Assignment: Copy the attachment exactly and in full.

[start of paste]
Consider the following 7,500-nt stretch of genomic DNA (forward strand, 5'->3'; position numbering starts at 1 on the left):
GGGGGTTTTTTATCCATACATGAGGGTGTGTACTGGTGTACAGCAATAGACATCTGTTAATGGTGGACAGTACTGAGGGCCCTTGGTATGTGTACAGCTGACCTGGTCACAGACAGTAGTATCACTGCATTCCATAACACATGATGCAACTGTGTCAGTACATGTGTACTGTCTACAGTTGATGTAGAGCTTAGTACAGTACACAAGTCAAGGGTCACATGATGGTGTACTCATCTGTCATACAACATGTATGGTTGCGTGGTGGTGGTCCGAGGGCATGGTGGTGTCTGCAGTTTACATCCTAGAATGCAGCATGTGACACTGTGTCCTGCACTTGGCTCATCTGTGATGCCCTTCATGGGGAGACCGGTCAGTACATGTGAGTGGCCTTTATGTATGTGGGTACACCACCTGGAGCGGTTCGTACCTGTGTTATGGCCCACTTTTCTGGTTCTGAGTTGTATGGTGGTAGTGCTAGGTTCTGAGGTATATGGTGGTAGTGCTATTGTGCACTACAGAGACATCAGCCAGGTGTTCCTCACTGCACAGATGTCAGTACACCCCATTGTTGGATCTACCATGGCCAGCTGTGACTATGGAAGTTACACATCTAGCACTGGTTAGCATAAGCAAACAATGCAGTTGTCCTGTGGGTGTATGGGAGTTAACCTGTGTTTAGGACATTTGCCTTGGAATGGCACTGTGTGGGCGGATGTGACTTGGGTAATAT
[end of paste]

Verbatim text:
Consider the following 7,500-nt stretch of genomic DNA (forward strand, 5'->3'; position numbering starts at 1 on the left):
GGGGGTTTTTTATCCATACATGAGGGTGTGTACTGGTGTACAGCAATAGACATCTGTTAATGGTGGACAGTACTGAGGGCCCTTGGTATGTGTACAGCTGACCTGGTCACAGACAGTAGTATCACTGCATTCCATAACACATGATGCAACTGTGTCAGTACATGTGTACTGTCTACAGTTGATGTAGAGCTTAGTACAGTACACAAGTCAAGGGTCACATGATGGTGTACTCATCTGTCATACAACATGTATGGTTGCGTGGTGGTGGTCCGAGGGCATGGTGGTGTCTGCAGTTTACATCCTAGAATGCAGCATGTGACACTGTGTCCTGCACTTGGCTCATCTGTGATGCCCTTCATGGGGAGACCGGTCAGTACATGTGAGTGGCCTTTATGTATGTGGGTACACCACCTGGAGCGGTTCGTACCTGTGTTATGGCCCACTTTTCTGGTTCTGAGTTGTATGGTGGTAGTGCTAGGTTCTGAGGTATATGGTGGTAGTGCTATTGTGCACTACAGAGACATCAGCCAGGTGTTCCTCACTGCACAGATGTCAGTACACCCCATTGTTGGATCTACCATGGCCAGCTGTGACTATGGAAGTTACACATCTAGCACTGGTTAGCATAAGCAAACAATGCAGTTGTCCTGTGGGTGTATGGGAGTTAACCTGTGTTTAGGACATTTGCCTTGGAATGGCACTGTGTGGGCGGATGTGACTTGGGTAATAT